Clark is also recognized for his extensive community/urban design leadership in San Francisco. Since 1992, he has been chair of the Mayoral Citizens' Advisory Committees for the downtown Transbay Terminal District and the Rincon Hill residential neighborhood, as well as the instrumental Citizens' Advisory Committee for the Central Embarcadero. As chair of the AIASF Urban Design Committee, he has orchestrated influential design assistance teams, including the precedent-setting Embarcadero Freeway.
Walter Hainsfurther, AIA
Hainsfurther has been actively involved in legislative advocacy efforts throughout his professional life. He learned early through his involvement in social service agencies the results that a well-organized advocacy campaign can affect.
On the national level, Walter has been an active participant in the Board Advocacy Committee. In 2007 and 2008, he headed the Legislative Initiatives subcommittee. This group is charged with developing and implementing the specifics to the AIA's legislative agenda. As President of AIA Illinois, Walter also created the first Illinois Board-level advocacy committee and initiated many successful advocacy initiatives. In 2009, Hainsfurther will begin a two-year term as AIA Vice President.
Under his leadership as president of AIA Illinois, the new Illinois Advocacy Committee was charged with creating a positive legislative agenda through the creation of AIA Illinois' Public Policies. The group also developed a plan for successfully implementing these positions. Walter and the group also created AIA Illinois' first lobby day, Prairie Grassroots. The event, along with a program of year-round communications, led to unparalleled legislative success that continues today.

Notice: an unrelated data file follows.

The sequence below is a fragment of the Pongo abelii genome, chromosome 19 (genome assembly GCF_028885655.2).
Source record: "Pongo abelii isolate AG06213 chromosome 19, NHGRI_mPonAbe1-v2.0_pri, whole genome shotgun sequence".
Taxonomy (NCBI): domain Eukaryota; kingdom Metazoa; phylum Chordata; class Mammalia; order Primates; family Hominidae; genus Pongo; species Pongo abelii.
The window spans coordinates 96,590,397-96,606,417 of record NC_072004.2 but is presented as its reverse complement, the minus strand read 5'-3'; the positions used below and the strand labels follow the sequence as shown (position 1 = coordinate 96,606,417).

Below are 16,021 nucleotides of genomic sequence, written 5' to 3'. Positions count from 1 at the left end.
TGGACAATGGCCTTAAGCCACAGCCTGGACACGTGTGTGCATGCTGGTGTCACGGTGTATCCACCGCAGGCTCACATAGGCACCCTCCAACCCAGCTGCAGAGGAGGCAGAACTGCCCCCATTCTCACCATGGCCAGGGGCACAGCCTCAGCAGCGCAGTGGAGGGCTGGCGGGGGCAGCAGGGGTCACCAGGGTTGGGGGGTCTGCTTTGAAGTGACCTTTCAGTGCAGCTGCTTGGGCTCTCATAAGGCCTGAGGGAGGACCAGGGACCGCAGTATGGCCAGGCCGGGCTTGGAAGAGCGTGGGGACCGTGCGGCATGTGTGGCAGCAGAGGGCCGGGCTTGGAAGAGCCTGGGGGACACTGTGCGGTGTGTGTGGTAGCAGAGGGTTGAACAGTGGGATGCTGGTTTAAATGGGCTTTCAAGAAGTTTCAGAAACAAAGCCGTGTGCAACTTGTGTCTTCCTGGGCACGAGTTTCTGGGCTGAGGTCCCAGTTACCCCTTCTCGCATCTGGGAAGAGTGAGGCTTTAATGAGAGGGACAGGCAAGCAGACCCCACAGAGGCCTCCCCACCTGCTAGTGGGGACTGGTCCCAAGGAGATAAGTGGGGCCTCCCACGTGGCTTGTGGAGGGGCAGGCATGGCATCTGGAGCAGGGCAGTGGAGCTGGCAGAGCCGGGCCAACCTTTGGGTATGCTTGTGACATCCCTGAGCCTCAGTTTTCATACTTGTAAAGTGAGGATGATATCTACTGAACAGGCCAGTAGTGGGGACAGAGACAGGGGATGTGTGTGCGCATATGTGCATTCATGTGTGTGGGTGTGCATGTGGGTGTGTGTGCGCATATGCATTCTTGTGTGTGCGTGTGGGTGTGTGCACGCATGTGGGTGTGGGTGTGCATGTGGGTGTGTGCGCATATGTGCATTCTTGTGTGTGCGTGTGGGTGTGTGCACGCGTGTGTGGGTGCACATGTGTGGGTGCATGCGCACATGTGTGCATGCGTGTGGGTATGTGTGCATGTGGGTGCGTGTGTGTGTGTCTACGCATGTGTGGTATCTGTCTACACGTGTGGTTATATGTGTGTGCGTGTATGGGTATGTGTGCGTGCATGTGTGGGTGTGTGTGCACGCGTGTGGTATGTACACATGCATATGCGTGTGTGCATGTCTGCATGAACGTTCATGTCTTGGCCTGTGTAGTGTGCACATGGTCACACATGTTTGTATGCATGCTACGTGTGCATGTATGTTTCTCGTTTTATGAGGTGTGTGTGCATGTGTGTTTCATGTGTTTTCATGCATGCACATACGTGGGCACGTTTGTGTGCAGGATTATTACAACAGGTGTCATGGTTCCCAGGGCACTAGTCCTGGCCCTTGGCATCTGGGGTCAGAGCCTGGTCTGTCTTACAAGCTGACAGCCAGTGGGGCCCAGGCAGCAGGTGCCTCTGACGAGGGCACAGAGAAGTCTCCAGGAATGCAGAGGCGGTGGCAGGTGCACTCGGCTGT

Professionally, Hainsfurther holds degrees from the University of Illinois. He is president of Kurtz Associates Architects, an eight-person firm in suburban Chicago. The 48-year-old firm specializes in retail and commercial projects.
Vance is the author of Government by the People: How to Communicate With Congress, the fabjob.com guide, and Get a Job on Capitol Hill. She has 15 years of experience in congressional affairs, working for a prominent D.C.-area law firm, with National Public Radio, and in various congressional offices as legislative director and staff director. Her work on congressional communications stems from a deep and abiding belief that government is effective only when citizens are active participants in the process.
Vance has presented the concepts behind How to Communicate with Congress at seminars and workshops around the country, including the Brookings Institution's Government Affairs Institute. She has also appeared on DC radio station WAMU's "Public Interest" show to discuss the basics of congressional communications. Her website, www.advocacyguru.com, has won a number of awards, and her work has been the subject of a variety of print media stories, including an interview with the National Journal's Cloakroom publication.
Stephanie holds a masters degree in legislative affairs from the George Washington University and was a 1999 German Marshall Fund Fellow.